• Even though Daugette is the Chairman of LICOA and his brothers-in law Lowe and Renfrow have subordinate titles, each year they are paid virtually the same amount. In 2019, LICOA began paying Causey a matching amount as well. For four executives of varying tenure, title, and seniority to receive virtually identical compensation shows that LICOA's compensation is not based on the market value of services rendered, but rather it is a de facto family dividend. The controlling shareholders have hired each other and split a disproportionate share of LICOA's profits according to a negotiated scheme amongst themselves. Tellingly, LICOA does not have any board minutes, compensation studies, or any documents whatsoever that explain how these nearly identical compensation levels were established.
  • After this litigation ensued—and after Terry Jacobs, whose family members are LICOA shareholders (“Jacobs Shareholders”), was disclosed as a witness and potential plaintiff—Defendants caused LICOA to purchase the Jacobs Shareholders’ shares at nearly three times the then-trading value of the LICOA shares (i.e., much closer to the book value). See Exhibit I. Near the same time, Director Daugette was purchasing the shares of other, uninformed shareholders at much lower prices, demonstrating how the Director Defendants game the system to keep share prices artificially low for their own oppressive repurchasing scheme, even though they know that the true value of the shares is much higher, as exhibited by the much higher price paid for the more knowledgeable Jacobs Shareholders' shares.
  • The Daugette, Renfrow, and Causey family members receive extravagant six figure salaries, some of which is for “no show” or “no work” jobs, and all of this excessive compensation is a de facto dividend that shareholders who are not family members do not receive. See Exhibit K. This compensation has been rising even as the company's profitability has deteriorated in recent years. See Exhibit L. As self-dealing transactions, these payments to insiders need to be entirely fair (both stemming from a fair process and resulting in a fair outcome). The burden of proof is on the Director Defendants to show that payments to these insiders are entirely fair, but since they run their business in a “Mafia Style” without written records, they will be unable to meet this burden.
  • The most egregious usurpation of a repurchase opportunity was committed by Daugette after the Lightfoot investigation and report. During the coronavirus chaos of 2020, Daugette personally bought shares from small shareholders for less than a quarter of tangible book value, while shortly thereafter he had LICOA pay three times as much for the Jacobs Shareholders' shares. If it was a good deal for LICOA to pay the Jacobs Shareholders $31.88 per LINSA share, then Daugette clearly usurped an even better opportunity from LICOA when he personally bought LINSA shares for prices as low as $10 per share – using LICOA resources such as employees, email accounts, and letterhead to conduct these personal purchases. After having his independent director patsies rubber-stamp his past misconduct with the Lightfoot straw-man investigation, he now feels emboldened to commit even more blatant abuses.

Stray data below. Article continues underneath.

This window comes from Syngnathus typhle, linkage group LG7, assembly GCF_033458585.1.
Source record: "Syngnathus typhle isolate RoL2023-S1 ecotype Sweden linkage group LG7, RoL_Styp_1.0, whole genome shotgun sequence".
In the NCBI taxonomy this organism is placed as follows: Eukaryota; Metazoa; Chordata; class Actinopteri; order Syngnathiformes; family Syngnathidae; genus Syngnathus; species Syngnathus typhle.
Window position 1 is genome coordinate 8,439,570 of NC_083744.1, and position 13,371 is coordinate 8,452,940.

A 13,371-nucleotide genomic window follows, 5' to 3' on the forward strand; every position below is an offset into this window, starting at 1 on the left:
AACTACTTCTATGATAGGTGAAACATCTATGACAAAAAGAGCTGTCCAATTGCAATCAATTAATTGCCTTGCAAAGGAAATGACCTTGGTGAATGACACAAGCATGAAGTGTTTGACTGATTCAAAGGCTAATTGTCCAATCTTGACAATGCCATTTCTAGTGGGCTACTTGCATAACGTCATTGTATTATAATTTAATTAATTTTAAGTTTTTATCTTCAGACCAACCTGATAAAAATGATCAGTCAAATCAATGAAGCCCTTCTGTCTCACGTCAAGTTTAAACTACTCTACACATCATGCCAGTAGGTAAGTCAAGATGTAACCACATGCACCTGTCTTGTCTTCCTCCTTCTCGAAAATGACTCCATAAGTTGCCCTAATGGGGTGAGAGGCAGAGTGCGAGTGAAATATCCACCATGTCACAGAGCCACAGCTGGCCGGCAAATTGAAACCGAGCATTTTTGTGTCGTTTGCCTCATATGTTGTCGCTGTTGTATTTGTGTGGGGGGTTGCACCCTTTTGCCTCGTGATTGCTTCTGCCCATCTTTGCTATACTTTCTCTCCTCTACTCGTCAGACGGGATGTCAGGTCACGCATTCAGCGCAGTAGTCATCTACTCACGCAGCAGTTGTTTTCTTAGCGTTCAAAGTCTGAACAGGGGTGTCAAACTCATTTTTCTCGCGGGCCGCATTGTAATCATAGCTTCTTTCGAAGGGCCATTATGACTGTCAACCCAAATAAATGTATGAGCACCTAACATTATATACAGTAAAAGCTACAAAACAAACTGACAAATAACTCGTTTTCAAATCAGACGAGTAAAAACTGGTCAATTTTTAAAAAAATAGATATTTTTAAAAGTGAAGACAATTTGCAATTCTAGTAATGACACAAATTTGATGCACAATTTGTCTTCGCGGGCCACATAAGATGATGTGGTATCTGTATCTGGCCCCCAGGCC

The entire Third Amended complaint is embedded below. The voluminous exhibits are in a second embed after that.

Licoa - Plaintiffs’ Third Amended Consolidated Complaint by Nate Tobik on Scribd

LICOA Third Complaint Exhibits by Nate Tobik on Scribd

New Order in LICOA Shareholders' Lawsuit

This order in Trondheim Capital Partners LP et al v. Life Insurance Company of Alabama et al in the US District Court for the Northern District of Alabama was published today:

This matter comes before the court on the parties’ Joint Status Report (doc. 52), which the court will construe as a motion by the plaintiffs for leave to file an amended complaint. For the reasons set forth below, the court will GRANT the motion and will grant the plaintiffs leave to file one final amended consolidated complaint.